and power department, R.C.E.R., re
location of poles on the Johnston and
Turnlbull roads.    Received.
From Goddard & Son, Ltd., asking
permission to erect nn office on the
road at South Westminster. Clerk to
reply that the council do not see their
way clear to grant the request, owing
to the dangerous condition of the road
ln that locality.
From Henry Parsons re ditch on the
Halls Prairie road. Received and referred to Councillor Inglls.
From A. P. Currie, reporting collections for February of $4722.78. Received.
Two applications were received for
postion of road tax collector, and on a
ballot being taken Joseph Drinkwater
received the appointment.
Council then adjourned to meet
again on Saturday, March 16th, at 2
p.m., at the old school house, Cloverdale.
AGRICULTURAL MEETING.
Annual Meeting of Abbotsford-Sunias
Agricultural Society���Officers
Elected.
(From The British Columbian.)
The annual .meeting of the Abbots-
ford-Sumas Agricultural Association
wasvjteld In the Maple Leaf Hall, Alb-
botsford, on Saturday last, w;hen the
following officers and directors were
elected for the ensuing year: President, Mr. .Hex. Arohlbald; secretary,
Mr. 8. A. Morley; vice-president, Mr.
J, H. H. Nelson. Directors: Messrs.
Chas. Hill-Tout, S. S. de Lair, Wm.
Roberts, H. T. Alanson, Arthur H.
Harrop, Wm. McNap, and M. L. Mc-
Phee.
The secretary's financial report for
last year, whloh was read and adopt-
PASTOR RUSSELL
TOURING INDIA.
Pieachln? Daily to Many of the
Heathens.
Foreign Missions Investigation Committee, of Which the Pastor Is Chairman, Visit Travaneore District,
Where They Spend a Week Prosecuting Their Work.
Travuncore, India, Feb. 4,-The
Foreign Missions
Committee of the
International BI
ble Students Assocla tion has
reached here. Pastor Russell, Chair
man of the Committee, is widely
known In this
District. Ills coming has been n
topic of Interest
for several weeks. Not only are Christian natives alert to meet him, but their
heathen countrymen are also interested. Mohumtnedans have beeu laqtiir
ing. Has Pastor Bussell auy special
message for us? The arrangement is
that the1 Pastor shall spend a full week
In this District and be at Madras next
Sunday. In h.s address the Pastor snld:
I have chosen as my text? on this occasion the Message of the angels at
the birth of our Redeemer���"Fear jot!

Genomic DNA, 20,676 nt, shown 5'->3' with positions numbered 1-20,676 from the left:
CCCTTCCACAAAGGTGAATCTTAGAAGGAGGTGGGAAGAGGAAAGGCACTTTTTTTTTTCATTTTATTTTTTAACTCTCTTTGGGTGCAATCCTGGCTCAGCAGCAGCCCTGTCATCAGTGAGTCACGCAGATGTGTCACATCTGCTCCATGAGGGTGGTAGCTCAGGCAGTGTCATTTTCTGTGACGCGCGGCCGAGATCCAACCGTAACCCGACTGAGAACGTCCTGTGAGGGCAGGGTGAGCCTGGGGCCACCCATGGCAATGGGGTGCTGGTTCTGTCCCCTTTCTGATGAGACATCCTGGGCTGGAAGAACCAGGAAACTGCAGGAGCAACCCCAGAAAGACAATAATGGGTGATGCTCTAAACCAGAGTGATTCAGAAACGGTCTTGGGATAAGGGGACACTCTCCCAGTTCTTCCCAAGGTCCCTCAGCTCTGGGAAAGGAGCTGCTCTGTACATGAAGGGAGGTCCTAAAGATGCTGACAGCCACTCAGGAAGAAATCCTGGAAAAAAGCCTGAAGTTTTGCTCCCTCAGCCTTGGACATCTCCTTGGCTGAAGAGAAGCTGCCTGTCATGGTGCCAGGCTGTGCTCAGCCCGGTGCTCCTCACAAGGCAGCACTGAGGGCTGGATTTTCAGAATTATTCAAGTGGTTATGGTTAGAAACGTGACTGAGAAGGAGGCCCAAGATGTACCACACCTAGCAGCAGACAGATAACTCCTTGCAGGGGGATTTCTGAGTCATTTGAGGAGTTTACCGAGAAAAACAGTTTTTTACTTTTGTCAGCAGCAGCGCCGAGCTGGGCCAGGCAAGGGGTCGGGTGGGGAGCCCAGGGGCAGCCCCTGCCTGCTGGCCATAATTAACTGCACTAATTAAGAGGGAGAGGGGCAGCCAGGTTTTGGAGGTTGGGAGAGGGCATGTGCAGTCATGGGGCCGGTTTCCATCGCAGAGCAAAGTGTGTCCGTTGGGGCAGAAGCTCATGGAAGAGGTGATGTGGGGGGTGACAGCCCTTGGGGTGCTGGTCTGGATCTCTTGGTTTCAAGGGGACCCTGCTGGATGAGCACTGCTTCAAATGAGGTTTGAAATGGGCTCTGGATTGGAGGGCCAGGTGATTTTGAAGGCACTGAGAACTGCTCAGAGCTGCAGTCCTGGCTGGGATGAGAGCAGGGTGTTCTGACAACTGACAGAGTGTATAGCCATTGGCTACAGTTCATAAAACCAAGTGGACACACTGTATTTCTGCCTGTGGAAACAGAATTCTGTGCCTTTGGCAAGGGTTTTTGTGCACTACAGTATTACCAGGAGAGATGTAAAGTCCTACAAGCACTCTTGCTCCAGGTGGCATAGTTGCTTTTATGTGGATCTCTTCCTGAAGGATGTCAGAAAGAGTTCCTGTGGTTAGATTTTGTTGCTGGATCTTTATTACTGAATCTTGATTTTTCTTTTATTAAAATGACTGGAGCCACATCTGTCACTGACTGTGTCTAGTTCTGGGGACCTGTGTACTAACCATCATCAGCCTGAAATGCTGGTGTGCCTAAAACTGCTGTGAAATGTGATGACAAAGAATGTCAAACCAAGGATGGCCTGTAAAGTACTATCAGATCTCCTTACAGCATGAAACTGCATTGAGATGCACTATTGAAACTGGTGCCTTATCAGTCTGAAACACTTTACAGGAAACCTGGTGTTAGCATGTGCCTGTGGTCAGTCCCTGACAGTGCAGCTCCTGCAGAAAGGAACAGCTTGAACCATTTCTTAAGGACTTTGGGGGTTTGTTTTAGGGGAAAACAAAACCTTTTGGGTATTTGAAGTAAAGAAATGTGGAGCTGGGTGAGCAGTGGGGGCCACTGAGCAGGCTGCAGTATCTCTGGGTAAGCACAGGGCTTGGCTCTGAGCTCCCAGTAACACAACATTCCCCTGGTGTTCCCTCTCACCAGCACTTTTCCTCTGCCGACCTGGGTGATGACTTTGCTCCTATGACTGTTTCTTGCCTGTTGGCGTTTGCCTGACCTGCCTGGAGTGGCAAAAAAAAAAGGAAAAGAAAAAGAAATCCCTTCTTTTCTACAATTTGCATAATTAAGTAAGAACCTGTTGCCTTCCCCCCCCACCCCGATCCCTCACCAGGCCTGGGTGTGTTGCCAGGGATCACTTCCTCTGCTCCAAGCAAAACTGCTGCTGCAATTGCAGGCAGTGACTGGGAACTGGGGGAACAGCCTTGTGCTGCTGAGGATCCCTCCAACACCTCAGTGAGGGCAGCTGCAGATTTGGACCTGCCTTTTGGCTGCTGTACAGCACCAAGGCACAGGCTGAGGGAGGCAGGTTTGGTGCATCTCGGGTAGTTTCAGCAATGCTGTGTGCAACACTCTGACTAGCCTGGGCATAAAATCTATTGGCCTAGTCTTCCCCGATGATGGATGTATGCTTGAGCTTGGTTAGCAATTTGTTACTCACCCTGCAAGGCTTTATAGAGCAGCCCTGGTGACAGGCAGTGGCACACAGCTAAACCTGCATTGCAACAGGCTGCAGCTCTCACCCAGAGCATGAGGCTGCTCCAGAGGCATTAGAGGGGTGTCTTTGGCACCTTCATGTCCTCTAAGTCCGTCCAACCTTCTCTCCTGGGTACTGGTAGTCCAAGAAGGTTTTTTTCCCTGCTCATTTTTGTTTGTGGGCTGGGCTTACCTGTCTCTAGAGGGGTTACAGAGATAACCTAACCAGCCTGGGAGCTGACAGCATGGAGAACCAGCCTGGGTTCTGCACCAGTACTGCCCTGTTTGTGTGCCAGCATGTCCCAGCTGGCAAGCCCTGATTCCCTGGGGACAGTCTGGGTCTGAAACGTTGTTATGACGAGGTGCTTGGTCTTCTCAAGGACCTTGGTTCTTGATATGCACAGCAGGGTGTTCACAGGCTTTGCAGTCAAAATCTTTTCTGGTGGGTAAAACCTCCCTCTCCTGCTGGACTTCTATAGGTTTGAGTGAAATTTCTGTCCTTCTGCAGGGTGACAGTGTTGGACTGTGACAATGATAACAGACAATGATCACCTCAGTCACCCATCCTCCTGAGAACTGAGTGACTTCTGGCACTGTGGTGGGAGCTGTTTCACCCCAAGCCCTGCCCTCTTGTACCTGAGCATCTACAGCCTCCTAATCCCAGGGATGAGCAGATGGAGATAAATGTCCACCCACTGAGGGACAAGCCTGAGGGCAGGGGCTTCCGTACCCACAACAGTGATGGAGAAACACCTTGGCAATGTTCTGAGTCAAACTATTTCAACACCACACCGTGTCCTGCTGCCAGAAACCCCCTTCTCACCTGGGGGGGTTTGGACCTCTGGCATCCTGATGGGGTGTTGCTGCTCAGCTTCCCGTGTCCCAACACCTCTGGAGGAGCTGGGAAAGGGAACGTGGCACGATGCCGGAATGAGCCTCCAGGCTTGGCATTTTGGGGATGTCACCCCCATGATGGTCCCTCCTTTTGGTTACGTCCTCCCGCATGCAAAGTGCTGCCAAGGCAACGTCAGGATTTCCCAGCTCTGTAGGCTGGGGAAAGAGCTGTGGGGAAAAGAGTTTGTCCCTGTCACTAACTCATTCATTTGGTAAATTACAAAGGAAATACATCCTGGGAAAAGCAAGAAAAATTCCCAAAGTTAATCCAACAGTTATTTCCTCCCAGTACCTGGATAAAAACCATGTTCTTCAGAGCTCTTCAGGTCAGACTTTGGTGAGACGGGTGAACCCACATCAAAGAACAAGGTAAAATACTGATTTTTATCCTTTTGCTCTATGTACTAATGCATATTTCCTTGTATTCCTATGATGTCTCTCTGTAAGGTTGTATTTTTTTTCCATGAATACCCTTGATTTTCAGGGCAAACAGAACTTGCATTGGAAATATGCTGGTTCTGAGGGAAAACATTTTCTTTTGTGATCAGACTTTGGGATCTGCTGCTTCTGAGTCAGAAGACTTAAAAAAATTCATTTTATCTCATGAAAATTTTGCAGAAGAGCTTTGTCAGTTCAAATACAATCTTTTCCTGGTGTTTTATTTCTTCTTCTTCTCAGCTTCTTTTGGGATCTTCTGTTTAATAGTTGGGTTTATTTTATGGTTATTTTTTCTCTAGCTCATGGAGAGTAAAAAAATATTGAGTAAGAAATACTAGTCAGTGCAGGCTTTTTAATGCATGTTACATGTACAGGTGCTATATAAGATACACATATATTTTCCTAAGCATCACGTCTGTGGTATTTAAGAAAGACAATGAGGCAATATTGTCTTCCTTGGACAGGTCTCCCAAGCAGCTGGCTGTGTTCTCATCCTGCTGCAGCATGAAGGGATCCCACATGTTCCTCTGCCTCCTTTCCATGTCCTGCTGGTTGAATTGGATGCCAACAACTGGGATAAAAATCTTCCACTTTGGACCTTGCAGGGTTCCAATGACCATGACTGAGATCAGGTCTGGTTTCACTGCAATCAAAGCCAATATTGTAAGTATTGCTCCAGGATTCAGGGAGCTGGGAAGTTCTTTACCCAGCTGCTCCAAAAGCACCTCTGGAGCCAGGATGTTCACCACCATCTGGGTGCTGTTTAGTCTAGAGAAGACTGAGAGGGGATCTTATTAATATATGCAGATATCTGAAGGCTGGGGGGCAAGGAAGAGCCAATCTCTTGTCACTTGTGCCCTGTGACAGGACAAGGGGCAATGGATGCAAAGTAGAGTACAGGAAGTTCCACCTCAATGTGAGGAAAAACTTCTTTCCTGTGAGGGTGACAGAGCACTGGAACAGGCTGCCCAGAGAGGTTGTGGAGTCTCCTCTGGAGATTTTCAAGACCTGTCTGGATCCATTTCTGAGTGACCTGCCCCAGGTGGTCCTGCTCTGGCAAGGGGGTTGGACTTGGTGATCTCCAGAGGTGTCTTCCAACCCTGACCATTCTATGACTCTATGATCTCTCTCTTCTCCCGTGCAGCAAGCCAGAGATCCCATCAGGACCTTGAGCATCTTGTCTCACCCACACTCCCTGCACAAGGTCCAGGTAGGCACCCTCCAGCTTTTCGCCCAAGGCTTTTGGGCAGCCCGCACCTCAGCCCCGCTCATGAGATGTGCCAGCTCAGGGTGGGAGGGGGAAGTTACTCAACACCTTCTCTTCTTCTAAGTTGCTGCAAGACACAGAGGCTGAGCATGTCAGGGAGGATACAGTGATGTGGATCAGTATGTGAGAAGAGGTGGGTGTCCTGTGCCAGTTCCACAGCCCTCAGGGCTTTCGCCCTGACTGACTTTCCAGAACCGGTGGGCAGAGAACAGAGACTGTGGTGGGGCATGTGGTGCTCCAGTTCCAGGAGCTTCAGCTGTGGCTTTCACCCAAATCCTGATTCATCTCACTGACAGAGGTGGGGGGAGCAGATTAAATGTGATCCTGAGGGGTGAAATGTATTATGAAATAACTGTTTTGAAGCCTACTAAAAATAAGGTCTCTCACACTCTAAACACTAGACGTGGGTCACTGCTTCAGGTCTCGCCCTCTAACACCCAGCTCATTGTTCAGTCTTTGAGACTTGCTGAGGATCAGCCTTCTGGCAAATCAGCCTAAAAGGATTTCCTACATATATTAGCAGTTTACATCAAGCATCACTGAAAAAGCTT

Behold, we bring yon good tidings of
great Joy. which shall be unto all people.", . (Luke II, 10.) 1 feel that I am
not entirely a stranger to many of
you. nor you to me. For a considerable time I have seen regular reports
sent In from this District to the International Bible Students Assn., of which
I have the honor of being President.
These reports in turn are published
to the Bible Students all over the
world. We want you to know of the
Christian love of these children of God
of various nationalities who are repre
sented by the Committee before you.
The Father of Mercies.
Two days ago, on the Island of Ceylon, my attention was drawn to the
tomb of the good Bishop Heber. Immediately to my mind came his words:
What though the apicy breezes
Blow soft o'er Ceylon's Isle,
And every prospect pleases,
And only man Is vile I
Prom childhood I bad sung those
words, and finally found myself on
Ceylon's Isle.   But I am not so sure
The Royal sank or Canada
Incorporator" ISM.
capital authorized   tie.ee_.eeo
capital paid-up $ e.aee.ooe
RESERVE FUND       ��7,��5��,1S��
Total Assets Over One   Hoadred and Ten Millions.
Jiecottnts ot 0*t-of-Vou>n Customers Simem Special jfttontiom
BXNK by mail.
SAVINGS  DEPARTMENT ,
Acciy uu may bo opened with depeai ts of ONE DOLLAR and Upward*
Interest paid, or credited, half-yearly on Jane SOtb and Dec-wnb-nr
Slst, eacli year.
K. D. SIMPSON, MANAGES LAI-NEK. H. O.
E. F. Douglas
REAL ESTATE
Loans - - Insurance
Delta Times Office, Ladner, B. C.
ed,   sbowefd   a successful    year,   and
everybody was wall pleased with tihe I but tbat the dear Bishop exaggerated
financial standing of the association, 'a little the vileness of the human
especially considering that It was the types ot this vicinity. Poverty In-
first year of its existence. The mem- deed. I see on every hand, and If
bers wore also plea-sed Wiethe show- L|leneM ^ mea,ured b onr ^ t
ing made at the Fair last Septemlber, >-_���*��- k- i_���_ ���# _ i/_ __
and they decided to hold another one IffitM * 1 n T^ "f" *_
this   year   at   a  date   to   be   decided taln'y you ftre ����� ln comparison to
later on..
The  secretary    was    instructed    to